Of all the dark and occult and evil things I’ve read recently in my exploration of mind control and conspiracies and whatnot, I’m convinced that the closest we’ve come to creating a Hell on Earth that’s climate controlled and apparently benign, is the interior of a casino with video slots and video poker machines.
If you do anything at all with computer user interfaces, please read the book Addiction by Design: Machine Gambling in Las Vegas by Natasha Dow Schüll (2012). It is one of the most revealing looks inside the creation of a built environment that’s designed to trap victims in a dissociative state where they’ll focus their entire attention on the pseudo-random number generator in the machine and not on anything going on in their real lives.
Perhaps I’m ambivalent about VR, rather than opposed, and I’m enthusiastic about AR, rather than neutral, because I see the potential for both to increase meaningful real-world social interactions, which is something all the social media companies claim their goal is as well, but I’m not so sure. There’s immense potential to trap people with a basic touchscreen, as video poker and slots prove.
My “evilometer” is now calibrated to the interior of a casino filled with video gambling machines, with every aspect of the environment carefully designed to manipulate and entrap and relieve victims of their money and their dignity. Reading about “the zone” makes me think of heroin addicts “nodding out”.
The one feature of video slots that will really bake your noodle, and not in a good way, if you didn’t already know about it, is that the majority of video slots, and all of the ones with progressive jackpots, use an algorithm called “virtual reel mapping” to map the results of a random number generator over a much smaller range (the virtual reel) to the symbols on the reel displayed on the screen (or to physical reels controlled by the algorithm) to trick the player into miscalculating the odds that they’ll actually win, and to do devious things like make near-misses more likely than you’d get by chance, to trick the player into the false belief that they “almost” won.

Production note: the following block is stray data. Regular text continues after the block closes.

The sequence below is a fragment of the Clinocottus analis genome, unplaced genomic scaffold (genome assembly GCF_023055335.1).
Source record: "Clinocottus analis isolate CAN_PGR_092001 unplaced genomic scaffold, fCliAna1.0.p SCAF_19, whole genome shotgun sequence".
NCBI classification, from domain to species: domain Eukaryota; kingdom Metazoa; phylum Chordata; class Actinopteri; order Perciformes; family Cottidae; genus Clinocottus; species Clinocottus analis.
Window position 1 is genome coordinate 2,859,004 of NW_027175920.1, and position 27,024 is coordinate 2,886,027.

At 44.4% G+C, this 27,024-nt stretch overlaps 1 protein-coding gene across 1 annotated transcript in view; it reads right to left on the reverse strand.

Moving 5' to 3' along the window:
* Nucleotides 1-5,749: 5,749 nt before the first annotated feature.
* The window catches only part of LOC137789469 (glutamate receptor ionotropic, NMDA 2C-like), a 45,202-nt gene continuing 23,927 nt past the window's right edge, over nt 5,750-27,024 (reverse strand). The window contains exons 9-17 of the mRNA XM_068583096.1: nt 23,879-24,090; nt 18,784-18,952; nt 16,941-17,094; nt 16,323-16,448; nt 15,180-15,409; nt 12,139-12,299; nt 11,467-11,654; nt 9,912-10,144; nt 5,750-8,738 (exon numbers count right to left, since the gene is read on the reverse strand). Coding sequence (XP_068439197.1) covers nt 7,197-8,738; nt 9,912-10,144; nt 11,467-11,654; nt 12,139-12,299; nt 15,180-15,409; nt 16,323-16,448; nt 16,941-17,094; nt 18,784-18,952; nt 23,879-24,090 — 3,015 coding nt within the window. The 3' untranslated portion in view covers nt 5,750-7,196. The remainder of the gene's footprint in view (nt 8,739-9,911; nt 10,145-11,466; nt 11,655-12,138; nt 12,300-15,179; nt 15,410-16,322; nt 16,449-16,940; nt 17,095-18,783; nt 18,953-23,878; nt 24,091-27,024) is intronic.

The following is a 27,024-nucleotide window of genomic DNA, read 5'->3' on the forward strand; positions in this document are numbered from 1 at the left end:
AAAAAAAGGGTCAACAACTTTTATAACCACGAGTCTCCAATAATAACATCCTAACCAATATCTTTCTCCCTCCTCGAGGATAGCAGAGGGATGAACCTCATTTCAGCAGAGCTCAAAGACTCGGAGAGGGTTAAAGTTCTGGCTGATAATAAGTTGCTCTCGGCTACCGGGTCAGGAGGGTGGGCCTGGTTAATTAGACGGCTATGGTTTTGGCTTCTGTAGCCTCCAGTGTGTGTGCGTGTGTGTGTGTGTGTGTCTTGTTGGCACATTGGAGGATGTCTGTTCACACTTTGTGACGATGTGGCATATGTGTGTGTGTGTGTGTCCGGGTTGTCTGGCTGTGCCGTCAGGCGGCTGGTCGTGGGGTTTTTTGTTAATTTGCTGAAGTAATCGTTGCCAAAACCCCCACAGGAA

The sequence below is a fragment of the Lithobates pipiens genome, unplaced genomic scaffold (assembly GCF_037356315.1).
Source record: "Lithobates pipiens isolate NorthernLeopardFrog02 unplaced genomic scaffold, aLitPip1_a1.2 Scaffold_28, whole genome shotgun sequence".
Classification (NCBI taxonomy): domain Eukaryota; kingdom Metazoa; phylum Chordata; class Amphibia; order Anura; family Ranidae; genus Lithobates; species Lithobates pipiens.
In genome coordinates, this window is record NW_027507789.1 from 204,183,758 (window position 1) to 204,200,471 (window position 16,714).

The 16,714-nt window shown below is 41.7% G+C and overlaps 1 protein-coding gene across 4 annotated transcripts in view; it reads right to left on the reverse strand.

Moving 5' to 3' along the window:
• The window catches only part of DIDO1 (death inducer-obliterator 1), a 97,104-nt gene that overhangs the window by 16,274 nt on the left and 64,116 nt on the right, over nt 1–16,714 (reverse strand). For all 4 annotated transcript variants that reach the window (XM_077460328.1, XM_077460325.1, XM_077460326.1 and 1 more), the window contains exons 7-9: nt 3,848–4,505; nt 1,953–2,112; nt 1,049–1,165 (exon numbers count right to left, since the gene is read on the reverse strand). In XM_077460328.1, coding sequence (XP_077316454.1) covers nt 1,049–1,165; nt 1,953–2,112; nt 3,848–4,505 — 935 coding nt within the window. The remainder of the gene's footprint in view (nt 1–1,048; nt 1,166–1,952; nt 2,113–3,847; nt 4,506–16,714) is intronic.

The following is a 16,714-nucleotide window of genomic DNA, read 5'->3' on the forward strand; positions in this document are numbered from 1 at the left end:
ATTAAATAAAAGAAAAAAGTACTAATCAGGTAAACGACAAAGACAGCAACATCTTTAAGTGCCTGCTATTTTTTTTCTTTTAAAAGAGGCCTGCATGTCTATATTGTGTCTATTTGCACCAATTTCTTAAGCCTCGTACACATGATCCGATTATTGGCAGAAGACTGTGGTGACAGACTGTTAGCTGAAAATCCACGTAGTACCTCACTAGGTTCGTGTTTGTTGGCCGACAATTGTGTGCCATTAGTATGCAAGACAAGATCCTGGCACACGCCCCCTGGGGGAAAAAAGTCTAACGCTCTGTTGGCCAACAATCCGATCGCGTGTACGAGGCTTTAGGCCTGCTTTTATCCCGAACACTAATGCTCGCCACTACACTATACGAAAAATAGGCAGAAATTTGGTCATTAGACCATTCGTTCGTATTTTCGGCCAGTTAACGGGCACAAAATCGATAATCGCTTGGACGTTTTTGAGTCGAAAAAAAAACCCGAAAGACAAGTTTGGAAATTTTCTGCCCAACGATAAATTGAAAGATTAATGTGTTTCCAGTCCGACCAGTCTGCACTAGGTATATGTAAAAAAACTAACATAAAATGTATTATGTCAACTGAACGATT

Somewhat amazingly, what’s also legal for video slot machine makers to do is something called “teaser strips”, where a virtual reel that’s loaded with winning combinations spins and then is replaced with the “real” reel strip when it stops. That reel strip can be virtually mapped differently for each reel. The only rule is that each reel’s outcome has to be the result of an independent RNG output.
So now I have the mental image of a Las Vegas casino filled with machines and zoned-out people pushing buttons on them as a really-existing Hell for the living, and the machines themselves are a metaphor for everything that for-profit companies do to misrepresent material reality and sap our precious free wills.
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